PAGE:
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British Medical Books Health Issues Computerized Tomography

Balloon Kyphoplasty Was Effective and Safe for Vertebral Compression Fractures Compared with Nonsurgical Care

Question: In patients with acute vertebral compression fractures, is balloon kyphoplasty more effective than nonsurgical care?

Design: Randomized (allocation concealed)*, unblinded, controlled trial with up to 12 months of follow-up (Fracture Reduction Evaluation [FREE] trial).

Setting: 21 sites in 8 countries (Austria, Belgium, France, Germany, Italy, The Netherlands, Sweden, and the United Kingdom).

Patients: 300 patients who were ±21 years of age (mean age, 73 y; 77% women) had 1 to 3 vertebral fractures from T5 through L5, with ±1 fracture showing edema on magnetic resonance imaging and ±1 showing a 15% loss of height, and a back pain score ±4 on a scale of 0 to 10. Patients with up to 3 contiguous or noncontiguous fractures at any level were included if the additional fractures also had magnetic resonance imaging signal changes, progressive height loss, or pseudarthrosis. Exclusion criteria were chronic fracture, pedicle fracture, previous vertebroplasty, neurological deficit, radicular pain, spinal cord compression, canal narrowing, use of anticoagulants, contraindications to kyphoplasty or magnetic resonance imaging, dementia, inability to walk before the fracture, or fractures resulting from primary bone tumors, osteoblastic metastases, or high-energy trauma. Follow-up was 89% at 1 month, 84% at 3 months, 82% at 6 months, and ,80% at 12 months.

Intervention: Patients were allocated to kyphoplasty (n 5 149) or nonsurgical care (n 5 151). Kyphoplasty was done with use of introducer instruments, inflatable bone tamps, and polymethylmethacrylate bone cement and delivery devices (Medtronic Spine, Sunnyvale, California); a percutaneous, bilateral, transpedicular, or extrapedicular approach was used, and almost all patients had general anesthesia. All patients received analgesics, bed rest, back braces, physiotherapy, rehabilitation programs, and walking aids as considered necessary by the treating physicians.

Main outcome measures: Change from baseline to 1 month in Short Form (SF)-36 physical component summary scale score (range, 0 to 100). Secondary outcomes included SF-36 scores at 3, 6, and 12 months and adverse events.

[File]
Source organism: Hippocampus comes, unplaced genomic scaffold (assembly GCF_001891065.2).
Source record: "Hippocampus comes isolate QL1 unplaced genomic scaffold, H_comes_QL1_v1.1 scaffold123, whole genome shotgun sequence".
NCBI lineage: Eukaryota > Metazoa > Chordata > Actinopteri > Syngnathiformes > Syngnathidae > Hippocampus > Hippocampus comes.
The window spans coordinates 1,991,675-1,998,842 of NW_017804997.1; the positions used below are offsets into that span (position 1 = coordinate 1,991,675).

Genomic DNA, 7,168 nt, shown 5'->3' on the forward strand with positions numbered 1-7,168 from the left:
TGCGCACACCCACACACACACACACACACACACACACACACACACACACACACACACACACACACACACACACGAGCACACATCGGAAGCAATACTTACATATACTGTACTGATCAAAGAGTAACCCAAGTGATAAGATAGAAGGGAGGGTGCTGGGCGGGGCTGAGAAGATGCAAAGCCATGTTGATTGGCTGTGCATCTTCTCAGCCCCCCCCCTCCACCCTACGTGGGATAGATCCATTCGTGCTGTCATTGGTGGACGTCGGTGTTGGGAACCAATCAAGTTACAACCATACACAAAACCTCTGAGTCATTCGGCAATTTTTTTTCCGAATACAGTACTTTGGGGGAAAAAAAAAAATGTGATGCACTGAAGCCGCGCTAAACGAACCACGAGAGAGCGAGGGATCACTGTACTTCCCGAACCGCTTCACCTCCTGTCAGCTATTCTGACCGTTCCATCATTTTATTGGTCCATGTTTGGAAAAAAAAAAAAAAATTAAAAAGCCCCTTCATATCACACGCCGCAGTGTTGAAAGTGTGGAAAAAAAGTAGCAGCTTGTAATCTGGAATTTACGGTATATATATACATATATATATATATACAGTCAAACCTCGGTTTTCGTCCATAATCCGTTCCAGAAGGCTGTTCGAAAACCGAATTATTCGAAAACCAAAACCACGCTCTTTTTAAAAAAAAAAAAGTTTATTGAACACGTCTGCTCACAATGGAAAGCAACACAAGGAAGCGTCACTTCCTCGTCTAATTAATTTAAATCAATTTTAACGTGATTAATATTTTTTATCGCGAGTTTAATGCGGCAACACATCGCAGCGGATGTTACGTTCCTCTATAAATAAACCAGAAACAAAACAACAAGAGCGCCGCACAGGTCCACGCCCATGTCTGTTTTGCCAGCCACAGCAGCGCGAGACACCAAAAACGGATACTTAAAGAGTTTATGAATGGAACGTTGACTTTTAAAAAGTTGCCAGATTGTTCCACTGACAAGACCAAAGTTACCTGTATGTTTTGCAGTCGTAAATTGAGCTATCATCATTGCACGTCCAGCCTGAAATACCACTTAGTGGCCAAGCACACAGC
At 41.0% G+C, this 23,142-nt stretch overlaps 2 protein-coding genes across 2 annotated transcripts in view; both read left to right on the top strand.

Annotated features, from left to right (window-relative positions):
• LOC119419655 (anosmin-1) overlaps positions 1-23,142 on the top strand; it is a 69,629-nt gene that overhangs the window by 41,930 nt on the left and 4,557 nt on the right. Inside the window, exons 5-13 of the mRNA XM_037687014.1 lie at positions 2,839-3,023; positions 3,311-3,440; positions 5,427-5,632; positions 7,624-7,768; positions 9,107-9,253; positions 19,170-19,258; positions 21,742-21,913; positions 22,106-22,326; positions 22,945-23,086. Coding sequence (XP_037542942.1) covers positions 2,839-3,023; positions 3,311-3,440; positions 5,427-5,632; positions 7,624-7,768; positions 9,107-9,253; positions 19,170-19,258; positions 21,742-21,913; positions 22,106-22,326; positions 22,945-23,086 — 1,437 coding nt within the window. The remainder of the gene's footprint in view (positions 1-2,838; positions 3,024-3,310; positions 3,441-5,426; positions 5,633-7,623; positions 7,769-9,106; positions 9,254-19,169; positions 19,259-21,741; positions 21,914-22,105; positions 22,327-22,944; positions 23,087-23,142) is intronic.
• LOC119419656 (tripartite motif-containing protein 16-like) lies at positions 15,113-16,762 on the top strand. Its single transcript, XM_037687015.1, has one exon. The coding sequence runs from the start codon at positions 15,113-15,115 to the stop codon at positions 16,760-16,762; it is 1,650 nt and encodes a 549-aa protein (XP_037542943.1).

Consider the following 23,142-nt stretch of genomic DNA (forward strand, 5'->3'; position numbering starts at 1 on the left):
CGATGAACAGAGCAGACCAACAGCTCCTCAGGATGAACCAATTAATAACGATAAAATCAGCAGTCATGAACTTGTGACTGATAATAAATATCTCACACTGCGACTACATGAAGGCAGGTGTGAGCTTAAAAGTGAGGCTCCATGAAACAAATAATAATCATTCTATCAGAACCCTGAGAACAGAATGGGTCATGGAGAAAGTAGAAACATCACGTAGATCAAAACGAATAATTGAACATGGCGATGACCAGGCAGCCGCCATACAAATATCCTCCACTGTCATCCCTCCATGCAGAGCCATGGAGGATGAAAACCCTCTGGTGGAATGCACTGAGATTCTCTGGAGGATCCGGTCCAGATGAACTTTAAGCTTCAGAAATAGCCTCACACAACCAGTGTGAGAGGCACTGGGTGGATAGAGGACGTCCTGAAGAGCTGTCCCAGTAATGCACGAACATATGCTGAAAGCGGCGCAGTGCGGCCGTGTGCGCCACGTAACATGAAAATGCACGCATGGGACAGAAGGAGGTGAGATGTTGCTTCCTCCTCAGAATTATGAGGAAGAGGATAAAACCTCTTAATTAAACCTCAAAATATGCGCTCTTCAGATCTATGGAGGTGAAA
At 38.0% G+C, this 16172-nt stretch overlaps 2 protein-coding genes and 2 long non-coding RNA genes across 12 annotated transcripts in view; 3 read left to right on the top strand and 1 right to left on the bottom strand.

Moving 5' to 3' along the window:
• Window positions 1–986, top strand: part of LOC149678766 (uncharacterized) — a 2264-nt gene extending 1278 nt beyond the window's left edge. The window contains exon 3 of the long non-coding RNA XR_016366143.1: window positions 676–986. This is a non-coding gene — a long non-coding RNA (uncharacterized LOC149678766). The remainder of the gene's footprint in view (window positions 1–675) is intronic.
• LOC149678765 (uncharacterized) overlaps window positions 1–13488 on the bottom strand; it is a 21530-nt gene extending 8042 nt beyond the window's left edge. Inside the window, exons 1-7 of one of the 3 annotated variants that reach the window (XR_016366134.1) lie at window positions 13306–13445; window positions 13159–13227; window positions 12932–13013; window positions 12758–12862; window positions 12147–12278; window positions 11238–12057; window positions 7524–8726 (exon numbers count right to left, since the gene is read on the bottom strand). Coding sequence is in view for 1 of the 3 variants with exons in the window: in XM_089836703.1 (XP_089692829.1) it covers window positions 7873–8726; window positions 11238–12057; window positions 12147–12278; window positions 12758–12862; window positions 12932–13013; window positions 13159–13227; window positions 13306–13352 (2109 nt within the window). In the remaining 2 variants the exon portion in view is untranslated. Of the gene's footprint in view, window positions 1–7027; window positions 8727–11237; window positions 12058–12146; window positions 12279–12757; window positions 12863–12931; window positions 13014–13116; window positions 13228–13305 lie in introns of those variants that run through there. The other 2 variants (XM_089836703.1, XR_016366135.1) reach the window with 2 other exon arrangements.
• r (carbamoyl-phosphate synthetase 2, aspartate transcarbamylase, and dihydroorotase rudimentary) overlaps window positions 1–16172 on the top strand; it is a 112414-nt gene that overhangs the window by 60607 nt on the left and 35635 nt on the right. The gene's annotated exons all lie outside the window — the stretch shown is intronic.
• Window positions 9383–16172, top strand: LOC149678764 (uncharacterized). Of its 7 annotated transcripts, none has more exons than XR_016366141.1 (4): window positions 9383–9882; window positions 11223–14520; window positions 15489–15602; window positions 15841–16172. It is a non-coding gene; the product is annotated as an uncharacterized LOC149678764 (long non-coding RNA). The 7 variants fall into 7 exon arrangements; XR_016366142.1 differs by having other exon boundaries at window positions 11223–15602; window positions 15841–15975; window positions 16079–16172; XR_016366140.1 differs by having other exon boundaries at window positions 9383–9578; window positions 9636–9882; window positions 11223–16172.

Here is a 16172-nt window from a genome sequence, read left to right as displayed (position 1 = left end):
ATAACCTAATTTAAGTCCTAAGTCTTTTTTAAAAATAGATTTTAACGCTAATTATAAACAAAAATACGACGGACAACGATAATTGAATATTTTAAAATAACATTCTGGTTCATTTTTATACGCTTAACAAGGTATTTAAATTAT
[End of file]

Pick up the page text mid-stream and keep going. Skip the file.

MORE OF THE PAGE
Main results: Kyphoplasty led to greater improvement in mean SF-36 physical component summary scores than did nonsurgical care (Table). This difference remained at 3 and 6 months (Table). The frequency of adverse events did not differ between groups. The kyphoplasty group had 2 serious adverse events (hematoma and urinary tract infection).

Conclusion: In patients with acute vertebral compression fractures, balloon kyphoplasty was effective and safe compared with nonsurgical care.

Over the past decade, vertebral augmentation procedures (vertebroplasty and kyphoplasty) to treat painful compression fractures have become commonplace despite very limited evidence in the literature.Multiple case-series and small clinical trials have demonstrated that augmentation procedures are safe but have variable effectiveness1,2. When looking at different ages of fractures (acute, subacute, and chronic), previous studies have found differing treatment effects. The well-designed, randomized, clinical trial by Wardlaw and colleagues comparing kyphoplasty with nonsurgical care clearly shows the safety and utility of kyphoplasty to treat painful subacute compression fractures.

This study, however, does not address which method of vertebral augmentation (vertebroplasty versus kyphoplasty) is superior. Because there is a substantial cost differential between the 2 methods of augmentation, knowing which one works better is important. Fortunately, there are at least 3 randomized clinical trials (OSTEO16, KAVIAR, and CEEP) at various stages of completion that may shortly provide the answer. Until these results are known, this study shows that vertebral augmentation (via kyphoplasty) is better than traditional nonsurgical care.